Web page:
Though the state has received deficient rainfall this monsoon, water levels in various dams are not alarmingly low and crops have not been damaged on a large scale, they said.
"The other factors that the Centre considers crucial are soil moisture and reduced sowing percentage. Maharashtra is not in the 'severe' category on any of these parameters," he said.
Though there is just about 27 per cent water in dams in the Aurangabad division, where many areas received deficient rainfall, the other water bodies like farm ponds and small reservoirs have some stock, he said.
"Also, till the groundwater department does not release its figures, we cannot say that rains earlier have not helped in increasing the groundwater level," an official in the state relief and rehabilitation department said.
He said as of now, around 320 tankers have been deployed to supply drinking water to various villages facing water shortage. Last year, only 78 tankers were used as there were some good rain spells during the withdrawal of monsoon.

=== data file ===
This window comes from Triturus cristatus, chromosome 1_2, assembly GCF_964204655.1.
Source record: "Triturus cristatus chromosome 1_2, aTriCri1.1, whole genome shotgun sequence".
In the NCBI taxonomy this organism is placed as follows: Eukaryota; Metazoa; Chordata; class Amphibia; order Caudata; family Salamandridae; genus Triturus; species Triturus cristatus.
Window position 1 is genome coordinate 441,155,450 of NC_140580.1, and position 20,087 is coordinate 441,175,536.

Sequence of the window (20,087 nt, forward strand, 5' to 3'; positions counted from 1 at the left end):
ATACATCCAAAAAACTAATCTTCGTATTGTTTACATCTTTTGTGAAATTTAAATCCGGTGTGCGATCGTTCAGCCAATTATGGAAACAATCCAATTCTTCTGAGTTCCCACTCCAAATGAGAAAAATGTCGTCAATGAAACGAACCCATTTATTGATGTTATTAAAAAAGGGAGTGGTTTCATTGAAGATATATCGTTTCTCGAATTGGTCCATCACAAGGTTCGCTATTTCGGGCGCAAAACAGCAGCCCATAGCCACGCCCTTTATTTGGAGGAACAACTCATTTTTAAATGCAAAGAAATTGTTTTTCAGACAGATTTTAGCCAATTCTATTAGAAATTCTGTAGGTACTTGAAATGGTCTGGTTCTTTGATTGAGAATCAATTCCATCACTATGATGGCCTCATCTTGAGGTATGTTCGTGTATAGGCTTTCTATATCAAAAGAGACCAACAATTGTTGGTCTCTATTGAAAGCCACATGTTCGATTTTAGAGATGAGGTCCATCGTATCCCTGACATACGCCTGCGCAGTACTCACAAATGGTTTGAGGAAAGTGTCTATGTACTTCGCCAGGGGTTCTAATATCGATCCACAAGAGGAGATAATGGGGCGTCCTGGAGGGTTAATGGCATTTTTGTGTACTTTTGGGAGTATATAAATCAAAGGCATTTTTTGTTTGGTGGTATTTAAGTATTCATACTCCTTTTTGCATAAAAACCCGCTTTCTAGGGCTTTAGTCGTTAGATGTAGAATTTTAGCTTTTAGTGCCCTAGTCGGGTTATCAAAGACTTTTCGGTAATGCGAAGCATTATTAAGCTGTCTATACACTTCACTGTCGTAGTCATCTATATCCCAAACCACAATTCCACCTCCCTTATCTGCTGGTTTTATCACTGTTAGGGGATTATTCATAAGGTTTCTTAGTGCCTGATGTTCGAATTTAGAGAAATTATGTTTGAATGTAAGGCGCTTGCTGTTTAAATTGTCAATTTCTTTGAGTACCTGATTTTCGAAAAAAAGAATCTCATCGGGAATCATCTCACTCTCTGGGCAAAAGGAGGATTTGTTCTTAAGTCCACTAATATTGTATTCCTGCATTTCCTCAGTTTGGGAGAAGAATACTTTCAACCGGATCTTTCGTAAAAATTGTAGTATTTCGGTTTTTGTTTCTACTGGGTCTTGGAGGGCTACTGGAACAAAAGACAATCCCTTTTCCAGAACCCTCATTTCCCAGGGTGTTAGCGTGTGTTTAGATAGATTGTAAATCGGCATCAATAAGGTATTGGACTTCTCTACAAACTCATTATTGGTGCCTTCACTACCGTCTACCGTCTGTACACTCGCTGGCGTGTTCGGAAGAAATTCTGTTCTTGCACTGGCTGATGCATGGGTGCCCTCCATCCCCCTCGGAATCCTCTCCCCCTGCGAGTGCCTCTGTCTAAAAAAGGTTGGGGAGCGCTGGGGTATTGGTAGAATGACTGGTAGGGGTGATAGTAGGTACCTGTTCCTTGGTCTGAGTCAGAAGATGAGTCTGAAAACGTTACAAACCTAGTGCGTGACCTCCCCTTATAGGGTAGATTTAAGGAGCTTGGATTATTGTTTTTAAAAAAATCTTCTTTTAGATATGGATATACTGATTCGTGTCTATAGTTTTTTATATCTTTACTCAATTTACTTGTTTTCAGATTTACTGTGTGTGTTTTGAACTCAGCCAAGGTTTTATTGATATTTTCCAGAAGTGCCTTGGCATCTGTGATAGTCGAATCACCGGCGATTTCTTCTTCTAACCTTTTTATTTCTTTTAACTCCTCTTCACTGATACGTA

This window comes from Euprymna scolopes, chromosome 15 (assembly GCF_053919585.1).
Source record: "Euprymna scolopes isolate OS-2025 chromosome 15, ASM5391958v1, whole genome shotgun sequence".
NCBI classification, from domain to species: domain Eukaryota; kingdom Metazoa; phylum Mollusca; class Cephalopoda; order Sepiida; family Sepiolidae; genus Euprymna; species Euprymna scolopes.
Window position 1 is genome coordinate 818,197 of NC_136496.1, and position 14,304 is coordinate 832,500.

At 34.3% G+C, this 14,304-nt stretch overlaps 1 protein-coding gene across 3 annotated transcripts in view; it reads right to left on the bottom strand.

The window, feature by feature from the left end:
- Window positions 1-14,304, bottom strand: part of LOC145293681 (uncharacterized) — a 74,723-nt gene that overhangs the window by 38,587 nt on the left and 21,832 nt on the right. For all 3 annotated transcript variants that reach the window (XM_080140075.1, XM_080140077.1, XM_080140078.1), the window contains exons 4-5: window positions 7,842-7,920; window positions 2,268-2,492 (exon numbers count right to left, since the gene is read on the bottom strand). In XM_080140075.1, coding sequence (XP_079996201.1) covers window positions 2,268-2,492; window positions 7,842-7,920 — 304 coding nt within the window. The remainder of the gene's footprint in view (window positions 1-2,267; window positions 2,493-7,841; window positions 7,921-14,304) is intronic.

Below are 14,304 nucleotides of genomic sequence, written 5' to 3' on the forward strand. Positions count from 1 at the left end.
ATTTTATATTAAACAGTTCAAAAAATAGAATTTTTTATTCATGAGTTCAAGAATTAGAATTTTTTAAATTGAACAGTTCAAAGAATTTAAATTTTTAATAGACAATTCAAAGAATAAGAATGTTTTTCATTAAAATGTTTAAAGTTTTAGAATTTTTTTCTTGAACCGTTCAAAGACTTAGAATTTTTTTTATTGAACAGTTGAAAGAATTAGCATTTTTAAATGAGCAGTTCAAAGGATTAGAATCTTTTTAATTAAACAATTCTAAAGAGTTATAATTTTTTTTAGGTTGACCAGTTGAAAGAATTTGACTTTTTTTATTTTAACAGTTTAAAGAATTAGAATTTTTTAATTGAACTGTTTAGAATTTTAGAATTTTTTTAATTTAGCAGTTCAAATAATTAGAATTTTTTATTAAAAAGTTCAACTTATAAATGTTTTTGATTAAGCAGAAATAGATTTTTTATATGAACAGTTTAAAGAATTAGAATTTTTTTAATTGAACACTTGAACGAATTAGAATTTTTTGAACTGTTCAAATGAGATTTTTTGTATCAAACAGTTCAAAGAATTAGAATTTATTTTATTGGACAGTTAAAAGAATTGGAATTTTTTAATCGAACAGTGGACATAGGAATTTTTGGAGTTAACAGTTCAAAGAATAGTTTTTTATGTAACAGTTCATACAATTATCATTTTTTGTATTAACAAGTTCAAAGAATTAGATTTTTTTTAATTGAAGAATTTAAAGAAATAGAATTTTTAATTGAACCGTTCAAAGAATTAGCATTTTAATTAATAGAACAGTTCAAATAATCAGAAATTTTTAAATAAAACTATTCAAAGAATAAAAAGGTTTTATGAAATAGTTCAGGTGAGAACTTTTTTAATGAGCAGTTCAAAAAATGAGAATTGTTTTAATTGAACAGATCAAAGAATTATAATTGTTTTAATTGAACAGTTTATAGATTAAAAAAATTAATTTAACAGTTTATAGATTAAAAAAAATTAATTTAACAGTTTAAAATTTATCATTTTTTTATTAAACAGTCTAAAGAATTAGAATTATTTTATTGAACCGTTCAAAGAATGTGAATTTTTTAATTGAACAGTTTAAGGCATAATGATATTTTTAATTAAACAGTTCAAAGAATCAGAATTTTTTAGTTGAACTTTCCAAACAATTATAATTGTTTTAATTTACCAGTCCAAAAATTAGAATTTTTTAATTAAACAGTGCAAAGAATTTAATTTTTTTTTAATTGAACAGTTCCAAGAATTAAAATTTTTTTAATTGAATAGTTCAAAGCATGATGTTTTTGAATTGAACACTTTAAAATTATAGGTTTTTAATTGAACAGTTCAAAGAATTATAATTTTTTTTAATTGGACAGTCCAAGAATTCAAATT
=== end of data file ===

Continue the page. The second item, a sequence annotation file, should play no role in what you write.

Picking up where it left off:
"Crops are partially damaged but the figures are not very huge. Some sporadic good rain spells this year facilitated sowing and crops have grown. If Maharashtra does not get showers in the next 10 to 15 days, some crops will be damaged and rabi sowing will be affected," he added.
"A decision on declaring these talukas as scarcity-hit will be taken by October 31. Later, a central team will visit to review the situation and then a decision on declaring drought will be taken, since it (declaring drought) is in the Centre's domain," he had said.
Inputs are being compiled about the prevailing situation for submission to the Centre, he said.
(This story has not been edited by Business Standard staff and is auto-generated from a syndicated feed.)